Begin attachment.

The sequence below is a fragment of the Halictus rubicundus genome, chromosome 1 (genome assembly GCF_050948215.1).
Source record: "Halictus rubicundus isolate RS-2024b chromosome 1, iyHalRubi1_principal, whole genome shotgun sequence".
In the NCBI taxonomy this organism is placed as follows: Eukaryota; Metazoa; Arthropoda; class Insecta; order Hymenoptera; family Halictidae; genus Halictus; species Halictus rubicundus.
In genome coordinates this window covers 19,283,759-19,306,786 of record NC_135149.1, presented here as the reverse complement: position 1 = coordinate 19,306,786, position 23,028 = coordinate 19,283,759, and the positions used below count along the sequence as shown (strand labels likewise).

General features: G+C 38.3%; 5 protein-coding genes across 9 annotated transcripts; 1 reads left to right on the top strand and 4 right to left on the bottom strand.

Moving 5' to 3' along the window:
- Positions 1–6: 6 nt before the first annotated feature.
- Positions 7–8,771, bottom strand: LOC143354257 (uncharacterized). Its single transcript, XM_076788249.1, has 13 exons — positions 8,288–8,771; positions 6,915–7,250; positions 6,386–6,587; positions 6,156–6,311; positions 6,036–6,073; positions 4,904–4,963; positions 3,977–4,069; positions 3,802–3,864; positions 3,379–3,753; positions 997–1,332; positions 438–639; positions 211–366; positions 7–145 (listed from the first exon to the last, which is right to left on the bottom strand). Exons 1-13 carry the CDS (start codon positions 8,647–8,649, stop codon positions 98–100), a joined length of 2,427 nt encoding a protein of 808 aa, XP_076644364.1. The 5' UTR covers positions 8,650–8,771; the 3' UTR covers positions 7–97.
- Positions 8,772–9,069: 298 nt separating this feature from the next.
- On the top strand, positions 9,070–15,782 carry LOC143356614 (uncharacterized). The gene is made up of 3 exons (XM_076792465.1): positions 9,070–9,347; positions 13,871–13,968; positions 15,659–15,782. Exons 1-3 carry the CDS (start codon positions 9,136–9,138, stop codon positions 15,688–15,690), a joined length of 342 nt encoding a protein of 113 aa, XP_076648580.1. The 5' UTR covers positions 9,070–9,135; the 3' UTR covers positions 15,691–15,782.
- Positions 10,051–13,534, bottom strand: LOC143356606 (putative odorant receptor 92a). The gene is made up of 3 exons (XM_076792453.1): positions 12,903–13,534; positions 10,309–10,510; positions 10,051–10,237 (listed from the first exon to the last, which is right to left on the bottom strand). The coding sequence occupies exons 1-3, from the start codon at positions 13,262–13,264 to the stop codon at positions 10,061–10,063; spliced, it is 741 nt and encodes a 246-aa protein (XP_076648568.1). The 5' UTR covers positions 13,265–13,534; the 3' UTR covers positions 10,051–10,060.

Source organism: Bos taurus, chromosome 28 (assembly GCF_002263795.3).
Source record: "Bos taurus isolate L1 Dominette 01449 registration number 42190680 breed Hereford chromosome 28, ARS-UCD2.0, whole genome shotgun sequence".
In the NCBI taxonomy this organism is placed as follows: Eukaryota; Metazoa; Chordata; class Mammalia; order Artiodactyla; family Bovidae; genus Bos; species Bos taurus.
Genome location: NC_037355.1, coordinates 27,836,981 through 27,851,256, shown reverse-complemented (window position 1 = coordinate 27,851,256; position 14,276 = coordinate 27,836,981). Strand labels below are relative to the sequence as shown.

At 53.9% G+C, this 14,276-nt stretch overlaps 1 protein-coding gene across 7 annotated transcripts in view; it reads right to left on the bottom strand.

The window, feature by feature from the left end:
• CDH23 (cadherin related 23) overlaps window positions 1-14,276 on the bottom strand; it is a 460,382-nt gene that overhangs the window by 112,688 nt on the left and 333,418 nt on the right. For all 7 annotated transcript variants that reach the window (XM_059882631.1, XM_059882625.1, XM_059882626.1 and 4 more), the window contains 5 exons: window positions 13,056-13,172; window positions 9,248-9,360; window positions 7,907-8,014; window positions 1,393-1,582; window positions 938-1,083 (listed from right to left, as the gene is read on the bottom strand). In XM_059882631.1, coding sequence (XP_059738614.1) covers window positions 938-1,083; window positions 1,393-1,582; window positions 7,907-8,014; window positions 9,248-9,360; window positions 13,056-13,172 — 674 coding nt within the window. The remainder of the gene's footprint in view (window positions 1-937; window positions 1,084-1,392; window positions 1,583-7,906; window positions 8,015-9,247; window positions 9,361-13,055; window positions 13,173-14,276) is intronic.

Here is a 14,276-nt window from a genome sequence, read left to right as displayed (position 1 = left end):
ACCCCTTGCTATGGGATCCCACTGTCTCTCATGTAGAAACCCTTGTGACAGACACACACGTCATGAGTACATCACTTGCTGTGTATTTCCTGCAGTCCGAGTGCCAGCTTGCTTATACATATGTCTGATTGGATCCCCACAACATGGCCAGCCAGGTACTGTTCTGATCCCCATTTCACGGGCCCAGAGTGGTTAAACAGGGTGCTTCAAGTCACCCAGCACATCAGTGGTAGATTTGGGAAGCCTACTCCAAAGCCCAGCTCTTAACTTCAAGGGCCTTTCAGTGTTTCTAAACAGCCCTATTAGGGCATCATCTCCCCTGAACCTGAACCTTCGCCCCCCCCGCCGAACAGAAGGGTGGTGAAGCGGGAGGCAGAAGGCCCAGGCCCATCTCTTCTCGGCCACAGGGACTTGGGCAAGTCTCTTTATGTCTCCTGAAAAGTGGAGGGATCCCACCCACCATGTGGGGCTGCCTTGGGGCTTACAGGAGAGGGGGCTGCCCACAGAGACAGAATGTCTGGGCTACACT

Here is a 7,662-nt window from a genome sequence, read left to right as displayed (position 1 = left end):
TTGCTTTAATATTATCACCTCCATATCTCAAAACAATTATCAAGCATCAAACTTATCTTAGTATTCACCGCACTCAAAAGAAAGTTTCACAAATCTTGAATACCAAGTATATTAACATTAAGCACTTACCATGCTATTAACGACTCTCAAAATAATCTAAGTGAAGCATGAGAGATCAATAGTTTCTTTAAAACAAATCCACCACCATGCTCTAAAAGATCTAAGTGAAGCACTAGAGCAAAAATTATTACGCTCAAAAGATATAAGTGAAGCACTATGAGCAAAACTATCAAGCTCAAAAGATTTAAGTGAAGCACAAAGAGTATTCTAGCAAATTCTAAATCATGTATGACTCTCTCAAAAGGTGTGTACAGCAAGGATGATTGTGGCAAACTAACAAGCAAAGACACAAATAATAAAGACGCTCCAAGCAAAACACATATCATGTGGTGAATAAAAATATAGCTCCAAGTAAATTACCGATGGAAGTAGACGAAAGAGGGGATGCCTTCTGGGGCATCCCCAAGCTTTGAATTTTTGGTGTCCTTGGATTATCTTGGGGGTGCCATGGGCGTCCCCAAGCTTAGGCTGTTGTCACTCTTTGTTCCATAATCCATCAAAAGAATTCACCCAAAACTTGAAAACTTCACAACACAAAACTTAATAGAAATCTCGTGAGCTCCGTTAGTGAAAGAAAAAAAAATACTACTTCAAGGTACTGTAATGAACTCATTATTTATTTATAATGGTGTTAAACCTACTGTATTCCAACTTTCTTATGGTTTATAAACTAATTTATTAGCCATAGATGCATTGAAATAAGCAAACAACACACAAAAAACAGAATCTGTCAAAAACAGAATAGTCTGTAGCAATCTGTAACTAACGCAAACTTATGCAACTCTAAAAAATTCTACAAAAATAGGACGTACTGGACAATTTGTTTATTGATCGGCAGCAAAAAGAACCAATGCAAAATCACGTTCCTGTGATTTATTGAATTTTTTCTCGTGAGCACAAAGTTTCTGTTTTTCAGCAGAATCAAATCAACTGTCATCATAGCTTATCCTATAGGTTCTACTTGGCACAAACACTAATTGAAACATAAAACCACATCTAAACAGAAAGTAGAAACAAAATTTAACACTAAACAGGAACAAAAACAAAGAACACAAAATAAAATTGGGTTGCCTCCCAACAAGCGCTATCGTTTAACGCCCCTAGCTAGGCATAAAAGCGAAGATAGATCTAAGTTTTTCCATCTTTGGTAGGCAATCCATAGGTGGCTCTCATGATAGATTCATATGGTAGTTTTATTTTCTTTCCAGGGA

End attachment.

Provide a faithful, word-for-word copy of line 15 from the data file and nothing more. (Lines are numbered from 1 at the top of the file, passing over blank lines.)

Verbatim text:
Genome location: NC_037355.1, coordinates 27,836,981 through 27,851,256, shown reverse-complemented (window position 1 = coordinate 27,851,256; position 14,276 = coordinate 27,836,981). Strand labels below are relative to the sequence as shown.